A Northern Ireland council has banned the flying of flags - including the Irish Tricolour - from a town's St Patrick's day celebrations.
But the move doesn't go far enough to appeal to the unionist community, one councillor has said.
Derry City & Strabane District Council said it made the decision because it wanted the event to be cross-community and family focused and as such there would be no flags and emblems.
The council said that as it was the first time it had run the event in Strabane, it had made some changes including having a shorter parade route. It is providing £30,000 in funding.
However, Ulster Unionist councillor Derek Hussey said the gesture would have little appeal to those from the Protestant, unionist and loyalist communities.
Mr Hussey said it was "counter-productive" that the parade was also the climax of the town's Irish language festival and that there were proposals for a parallel event to run alongside the council-run parade.
He suggested the other event could have flags while the main parade would not but the two could "morph together".
"So there is no attempt from the republican community to work on inclusively," said Councillor Hussey who is deputy chair of the council committee which approved the move.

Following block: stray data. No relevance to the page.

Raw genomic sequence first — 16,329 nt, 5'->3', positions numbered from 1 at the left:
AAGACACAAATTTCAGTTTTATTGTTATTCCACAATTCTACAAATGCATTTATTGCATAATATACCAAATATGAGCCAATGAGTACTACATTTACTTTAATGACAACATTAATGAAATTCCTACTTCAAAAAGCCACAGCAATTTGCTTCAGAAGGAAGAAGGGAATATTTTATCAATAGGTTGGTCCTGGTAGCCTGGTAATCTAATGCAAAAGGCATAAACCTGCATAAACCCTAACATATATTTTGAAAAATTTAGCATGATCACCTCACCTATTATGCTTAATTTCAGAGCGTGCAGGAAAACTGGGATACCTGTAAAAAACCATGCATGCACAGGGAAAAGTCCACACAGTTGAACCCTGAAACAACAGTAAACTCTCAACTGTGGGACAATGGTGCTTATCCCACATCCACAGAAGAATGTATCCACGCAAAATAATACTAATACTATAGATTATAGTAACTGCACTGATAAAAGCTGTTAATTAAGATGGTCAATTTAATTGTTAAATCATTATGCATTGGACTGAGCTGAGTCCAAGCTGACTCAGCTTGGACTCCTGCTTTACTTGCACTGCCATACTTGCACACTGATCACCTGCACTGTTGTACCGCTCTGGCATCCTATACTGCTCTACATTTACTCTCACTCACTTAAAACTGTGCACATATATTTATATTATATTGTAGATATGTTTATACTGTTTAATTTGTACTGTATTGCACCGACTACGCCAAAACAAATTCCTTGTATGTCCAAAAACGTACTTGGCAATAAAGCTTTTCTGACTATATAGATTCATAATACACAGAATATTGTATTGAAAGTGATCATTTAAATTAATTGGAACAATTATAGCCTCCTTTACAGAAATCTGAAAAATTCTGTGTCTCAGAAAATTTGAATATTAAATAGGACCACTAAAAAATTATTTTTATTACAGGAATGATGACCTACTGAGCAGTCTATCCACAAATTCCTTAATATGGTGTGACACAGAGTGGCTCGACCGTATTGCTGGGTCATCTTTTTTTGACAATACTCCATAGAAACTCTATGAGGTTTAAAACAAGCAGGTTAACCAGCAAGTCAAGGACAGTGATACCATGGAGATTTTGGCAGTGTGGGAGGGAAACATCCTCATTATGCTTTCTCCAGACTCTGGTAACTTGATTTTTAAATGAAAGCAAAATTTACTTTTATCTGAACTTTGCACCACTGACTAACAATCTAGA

"At the end of the day the council is trying to make it a celebration which is inclusive.
"It is always frustrating that the only flag you don't see at the parade is that of St Patrick when there is symbolism and heritage that relates to us all."
Councillor Hussey said the Irish language festival events around the parade would not make it conducive to people from the unionist community from attending.
"It certainly hasn't changed in a way that would make me go with the wife and wains," added Mr Hussey who admitted he had never been before.
Sinn Fein councillors could not be reached, however, the party has been asked for comment.
A spokesman for Derry City and Strabane District Council said that it was "delighted to support the extension of the St Patrick’s Day Carnival" festivities in Strabane.
"In keeping with the paper approved by the council's business and culture committee the event will be a cross-community cultural celebration with a strong family-friendly focus," he said.
"Therefore flags and emblems will not be included in the official parade which is planned for the enjoyment of everyone. Council is committed to promoting inclusion and integration within and between communities in all its activities, events and programmes.
"Council is working closely with all the groups involved to ensure the cross-community principles of the event are reflected in the parade."